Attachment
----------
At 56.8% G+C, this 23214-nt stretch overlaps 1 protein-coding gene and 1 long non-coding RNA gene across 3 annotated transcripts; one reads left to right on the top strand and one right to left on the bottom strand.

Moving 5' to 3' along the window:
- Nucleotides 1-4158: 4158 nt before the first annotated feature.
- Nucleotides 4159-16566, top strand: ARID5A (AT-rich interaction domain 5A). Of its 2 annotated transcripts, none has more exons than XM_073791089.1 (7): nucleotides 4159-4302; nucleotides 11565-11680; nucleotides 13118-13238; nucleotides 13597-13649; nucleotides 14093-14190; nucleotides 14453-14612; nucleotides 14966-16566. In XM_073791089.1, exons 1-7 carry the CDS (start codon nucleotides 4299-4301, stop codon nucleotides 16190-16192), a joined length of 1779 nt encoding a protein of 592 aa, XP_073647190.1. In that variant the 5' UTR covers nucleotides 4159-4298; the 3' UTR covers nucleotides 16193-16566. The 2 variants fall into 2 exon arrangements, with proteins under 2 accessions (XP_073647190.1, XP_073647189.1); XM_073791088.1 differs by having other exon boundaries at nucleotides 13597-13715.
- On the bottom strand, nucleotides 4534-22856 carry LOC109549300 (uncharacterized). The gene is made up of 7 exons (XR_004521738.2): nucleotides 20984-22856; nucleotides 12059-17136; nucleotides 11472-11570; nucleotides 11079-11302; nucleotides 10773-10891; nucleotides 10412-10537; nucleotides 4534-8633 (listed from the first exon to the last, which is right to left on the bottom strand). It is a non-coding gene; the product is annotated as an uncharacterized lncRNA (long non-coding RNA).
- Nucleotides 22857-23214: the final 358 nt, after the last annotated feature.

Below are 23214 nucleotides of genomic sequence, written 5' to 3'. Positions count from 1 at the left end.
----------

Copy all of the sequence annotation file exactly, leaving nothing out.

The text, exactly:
At 56.8% G+C, this 23214-nt stretch overlaps 1 protein-coding gene and 1 long non-coding RNA gene across 3 annotated transcripts; one reads left to right on the top strand and one right to left on the bottom strand.

Moving 5' to 3' along the window:
- Nucleotides 1-4158: 4158 nt before the first annotated feature.
- Nucleotides 4159-16566, top strand: ARID5A (AT-rich interaction domain 5A). Of its 2 annotated transcripts, none has more exons than XM_073791089.1 (7): nucleotides 4159-4302; nucleotides 11565-11680; nucleotides 13118-13238; nucleotides 13597-13649; nucleotides 14093-14190; nucleotides 14453-14612; nucleotides 14966-16566. In XM_073791089.1, exons 1-7 carry the CDS (start codon nucleotides 4299-4301, stop codon nucleotides 16190-16192), a joined length of 1779 nt encoding a protein of 592 aa, XP_073647190.1. In that variant the 5' UTR covers nucleotides 4159-4298; the 3' UTR covers nucleotides 16193-16566. The 2 variants fall into 2 exon arrangements, with proteins under 2 accessions (XP_073647190.1, XP_073647189.1); XM_073791088.1 differs by having other exon boundaries at nucleotides 13597-13715.
- On the bottom strand, nucleotides 4534-22856 carry LOC109549300 (uncharacterized). The gene is made up of 7 exons (XR_004521738.2): nucleotides 20984-22856; nucleotides 12059-17136; nucleotides 11472-11570; nucleotides 11079-11302; nucleotides 10773-10891; nucleotides 10412-10537; nucleotides 4534-8633 (listed from the first exon to the last, which is right to left on the bottom strand). It is a non-coding gene; the product is annotated as an uncharacterized lncRNA (long non-coding RNA).
- Nucleotides 22857-23214: the final 358 nt, after the last annotated feature.

Below are 23214 nucleotides of genomic sequence, written 5' to 3'. Positions count from 1 at the left end.